Abstract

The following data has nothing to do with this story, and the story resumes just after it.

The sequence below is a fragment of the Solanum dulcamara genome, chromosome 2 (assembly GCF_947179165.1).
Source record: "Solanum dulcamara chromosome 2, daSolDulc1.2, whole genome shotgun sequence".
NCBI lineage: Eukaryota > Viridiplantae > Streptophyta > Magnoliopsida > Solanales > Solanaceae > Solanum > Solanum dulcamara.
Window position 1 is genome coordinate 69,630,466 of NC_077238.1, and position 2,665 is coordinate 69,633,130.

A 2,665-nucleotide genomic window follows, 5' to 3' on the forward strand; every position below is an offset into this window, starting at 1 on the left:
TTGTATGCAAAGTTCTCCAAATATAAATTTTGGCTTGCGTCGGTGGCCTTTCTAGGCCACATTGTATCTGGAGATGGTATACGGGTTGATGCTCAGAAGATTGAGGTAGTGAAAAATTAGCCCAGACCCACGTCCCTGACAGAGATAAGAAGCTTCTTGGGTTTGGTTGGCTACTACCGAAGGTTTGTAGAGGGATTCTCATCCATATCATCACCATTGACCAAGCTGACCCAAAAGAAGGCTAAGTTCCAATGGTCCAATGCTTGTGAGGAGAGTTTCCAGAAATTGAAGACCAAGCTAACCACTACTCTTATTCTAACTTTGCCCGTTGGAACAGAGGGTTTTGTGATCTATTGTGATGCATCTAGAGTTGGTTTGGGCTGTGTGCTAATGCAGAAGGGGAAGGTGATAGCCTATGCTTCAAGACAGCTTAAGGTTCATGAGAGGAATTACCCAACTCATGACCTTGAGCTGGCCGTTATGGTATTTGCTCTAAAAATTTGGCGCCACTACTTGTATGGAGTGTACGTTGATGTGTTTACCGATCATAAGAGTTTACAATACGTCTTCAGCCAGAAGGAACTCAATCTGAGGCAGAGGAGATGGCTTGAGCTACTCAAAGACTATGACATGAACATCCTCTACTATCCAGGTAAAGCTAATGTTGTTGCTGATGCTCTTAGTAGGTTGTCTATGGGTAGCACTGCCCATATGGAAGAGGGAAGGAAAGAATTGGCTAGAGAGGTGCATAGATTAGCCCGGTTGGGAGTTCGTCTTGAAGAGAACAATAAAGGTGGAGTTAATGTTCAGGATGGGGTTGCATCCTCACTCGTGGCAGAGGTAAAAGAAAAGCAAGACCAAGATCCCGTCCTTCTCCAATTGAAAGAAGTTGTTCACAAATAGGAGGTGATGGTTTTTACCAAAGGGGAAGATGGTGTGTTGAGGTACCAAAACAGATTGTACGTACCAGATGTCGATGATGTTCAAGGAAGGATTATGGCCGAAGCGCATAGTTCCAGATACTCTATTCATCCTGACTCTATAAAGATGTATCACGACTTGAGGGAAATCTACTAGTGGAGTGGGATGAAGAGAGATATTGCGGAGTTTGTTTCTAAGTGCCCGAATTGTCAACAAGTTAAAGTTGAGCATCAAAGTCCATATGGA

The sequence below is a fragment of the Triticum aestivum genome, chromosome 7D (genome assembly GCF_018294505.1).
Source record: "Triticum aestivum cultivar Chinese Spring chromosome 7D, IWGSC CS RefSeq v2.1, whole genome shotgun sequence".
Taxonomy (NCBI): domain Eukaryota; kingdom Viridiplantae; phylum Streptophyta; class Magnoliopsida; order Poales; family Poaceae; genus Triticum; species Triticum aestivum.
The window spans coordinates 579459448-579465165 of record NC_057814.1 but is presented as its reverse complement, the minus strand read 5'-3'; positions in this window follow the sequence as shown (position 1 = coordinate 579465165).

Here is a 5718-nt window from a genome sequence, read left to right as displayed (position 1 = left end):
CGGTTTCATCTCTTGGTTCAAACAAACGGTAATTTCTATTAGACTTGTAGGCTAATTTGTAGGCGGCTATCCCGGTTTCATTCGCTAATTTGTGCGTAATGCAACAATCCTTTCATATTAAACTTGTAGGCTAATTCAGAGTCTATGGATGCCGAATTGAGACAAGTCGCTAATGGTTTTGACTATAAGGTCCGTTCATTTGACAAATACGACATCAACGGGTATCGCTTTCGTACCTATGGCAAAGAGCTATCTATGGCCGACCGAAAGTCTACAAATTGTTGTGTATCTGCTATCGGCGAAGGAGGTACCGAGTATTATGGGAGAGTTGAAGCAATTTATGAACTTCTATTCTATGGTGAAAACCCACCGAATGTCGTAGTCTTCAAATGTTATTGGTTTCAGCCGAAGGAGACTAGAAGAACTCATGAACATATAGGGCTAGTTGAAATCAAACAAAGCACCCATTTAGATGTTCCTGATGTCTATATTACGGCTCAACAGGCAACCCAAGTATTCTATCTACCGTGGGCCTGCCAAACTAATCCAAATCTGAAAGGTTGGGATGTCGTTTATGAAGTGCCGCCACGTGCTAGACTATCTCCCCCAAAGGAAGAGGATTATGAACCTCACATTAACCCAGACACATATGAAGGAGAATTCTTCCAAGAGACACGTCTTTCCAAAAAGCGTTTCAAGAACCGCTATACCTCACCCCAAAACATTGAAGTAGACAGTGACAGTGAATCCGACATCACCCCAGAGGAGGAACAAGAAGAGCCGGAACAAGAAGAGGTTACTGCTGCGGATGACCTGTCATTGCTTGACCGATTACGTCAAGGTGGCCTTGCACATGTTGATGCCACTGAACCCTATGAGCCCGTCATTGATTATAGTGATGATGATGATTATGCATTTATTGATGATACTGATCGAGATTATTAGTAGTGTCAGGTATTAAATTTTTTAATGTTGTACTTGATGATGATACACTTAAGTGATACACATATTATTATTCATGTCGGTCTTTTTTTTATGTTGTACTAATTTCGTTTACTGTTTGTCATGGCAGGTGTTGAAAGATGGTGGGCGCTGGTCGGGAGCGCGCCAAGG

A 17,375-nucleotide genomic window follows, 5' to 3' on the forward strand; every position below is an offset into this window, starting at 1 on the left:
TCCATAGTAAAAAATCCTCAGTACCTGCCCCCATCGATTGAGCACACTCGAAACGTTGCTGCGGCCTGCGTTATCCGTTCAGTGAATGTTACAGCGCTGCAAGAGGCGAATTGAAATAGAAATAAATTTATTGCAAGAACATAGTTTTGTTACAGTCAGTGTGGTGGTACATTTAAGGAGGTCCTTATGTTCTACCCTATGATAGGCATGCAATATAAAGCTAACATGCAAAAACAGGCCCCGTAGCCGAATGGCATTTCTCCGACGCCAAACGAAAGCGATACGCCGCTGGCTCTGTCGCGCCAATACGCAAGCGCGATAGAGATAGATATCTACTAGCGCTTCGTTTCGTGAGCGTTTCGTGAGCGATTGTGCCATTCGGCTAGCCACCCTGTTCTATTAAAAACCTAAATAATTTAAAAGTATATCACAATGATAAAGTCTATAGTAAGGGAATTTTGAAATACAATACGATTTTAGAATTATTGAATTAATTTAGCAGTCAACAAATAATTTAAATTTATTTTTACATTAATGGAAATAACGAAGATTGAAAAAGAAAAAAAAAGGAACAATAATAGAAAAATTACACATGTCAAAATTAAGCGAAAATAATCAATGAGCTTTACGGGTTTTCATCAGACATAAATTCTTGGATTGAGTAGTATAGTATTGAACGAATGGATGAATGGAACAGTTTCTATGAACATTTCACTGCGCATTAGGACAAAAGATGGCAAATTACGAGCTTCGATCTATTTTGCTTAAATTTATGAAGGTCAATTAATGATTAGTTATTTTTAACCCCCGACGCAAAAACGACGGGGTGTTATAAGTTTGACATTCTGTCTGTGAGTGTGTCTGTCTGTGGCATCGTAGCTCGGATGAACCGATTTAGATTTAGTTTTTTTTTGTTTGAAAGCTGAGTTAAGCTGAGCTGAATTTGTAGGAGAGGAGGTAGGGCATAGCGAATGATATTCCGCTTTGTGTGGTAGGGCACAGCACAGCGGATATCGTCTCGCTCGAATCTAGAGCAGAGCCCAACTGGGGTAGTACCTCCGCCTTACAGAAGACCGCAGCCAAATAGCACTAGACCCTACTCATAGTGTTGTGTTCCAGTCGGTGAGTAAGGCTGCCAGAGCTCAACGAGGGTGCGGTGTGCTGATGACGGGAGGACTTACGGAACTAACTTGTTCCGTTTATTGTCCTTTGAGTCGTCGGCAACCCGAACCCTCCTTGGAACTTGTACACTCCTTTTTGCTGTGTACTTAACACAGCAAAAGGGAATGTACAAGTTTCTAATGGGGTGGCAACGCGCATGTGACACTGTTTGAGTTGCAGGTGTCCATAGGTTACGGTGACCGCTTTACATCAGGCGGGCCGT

In this paper, we analyze how the physical layout of cities affects innovation by influencing the organization of knowledge exchange. We exploit a novel data set covering all census block groups in the contiguous United States with information on innovation outcomes, street infrastructure, as well as population and workforce characteristics. To deal with concerns of omitted variable bias, we apply commuting zone fixed effects and construct instruments based on historic city planning. The results suggest that variation in street network density may explain regional innovation differentials beyond the traditional location externalities found in the literature.

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